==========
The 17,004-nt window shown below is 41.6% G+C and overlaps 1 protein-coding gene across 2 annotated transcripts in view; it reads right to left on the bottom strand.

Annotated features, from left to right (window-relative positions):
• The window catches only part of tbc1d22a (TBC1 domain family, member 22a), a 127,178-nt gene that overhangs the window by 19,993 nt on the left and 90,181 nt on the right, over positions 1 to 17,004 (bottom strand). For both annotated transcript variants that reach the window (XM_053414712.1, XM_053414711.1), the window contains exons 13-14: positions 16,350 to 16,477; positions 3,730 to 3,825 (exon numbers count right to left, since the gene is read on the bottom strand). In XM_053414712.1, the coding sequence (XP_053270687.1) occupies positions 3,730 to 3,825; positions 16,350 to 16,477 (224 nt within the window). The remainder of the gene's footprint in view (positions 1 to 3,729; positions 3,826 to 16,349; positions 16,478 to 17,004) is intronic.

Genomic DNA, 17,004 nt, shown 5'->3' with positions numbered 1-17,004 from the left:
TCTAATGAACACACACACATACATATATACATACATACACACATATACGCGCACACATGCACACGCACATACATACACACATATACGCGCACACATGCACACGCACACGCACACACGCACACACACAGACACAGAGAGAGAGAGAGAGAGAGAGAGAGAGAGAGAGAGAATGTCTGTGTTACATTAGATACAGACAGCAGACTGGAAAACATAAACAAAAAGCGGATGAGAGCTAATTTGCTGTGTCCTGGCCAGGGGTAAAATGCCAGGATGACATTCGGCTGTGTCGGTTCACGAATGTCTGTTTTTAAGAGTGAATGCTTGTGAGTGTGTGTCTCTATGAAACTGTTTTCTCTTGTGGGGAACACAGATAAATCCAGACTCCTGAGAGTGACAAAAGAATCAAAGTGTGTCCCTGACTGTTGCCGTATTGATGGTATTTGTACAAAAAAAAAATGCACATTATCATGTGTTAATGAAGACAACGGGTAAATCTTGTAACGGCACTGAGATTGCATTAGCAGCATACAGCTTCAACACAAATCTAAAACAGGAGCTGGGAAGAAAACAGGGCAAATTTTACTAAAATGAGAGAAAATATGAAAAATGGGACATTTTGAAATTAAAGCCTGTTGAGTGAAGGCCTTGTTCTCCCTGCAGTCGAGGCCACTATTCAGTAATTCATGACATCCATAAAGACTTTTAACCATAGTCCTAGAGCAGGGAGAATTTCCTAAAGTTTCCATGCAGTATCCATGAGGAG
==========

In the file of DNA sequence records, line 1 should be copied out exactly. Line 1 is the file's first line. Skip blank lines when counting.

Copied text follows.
The 17,004-nt window shown below is 41.6% G+C and overlaps 1 protein-coding gene across 2 annotated transcripts in view; it reads right to left on the bottom strand.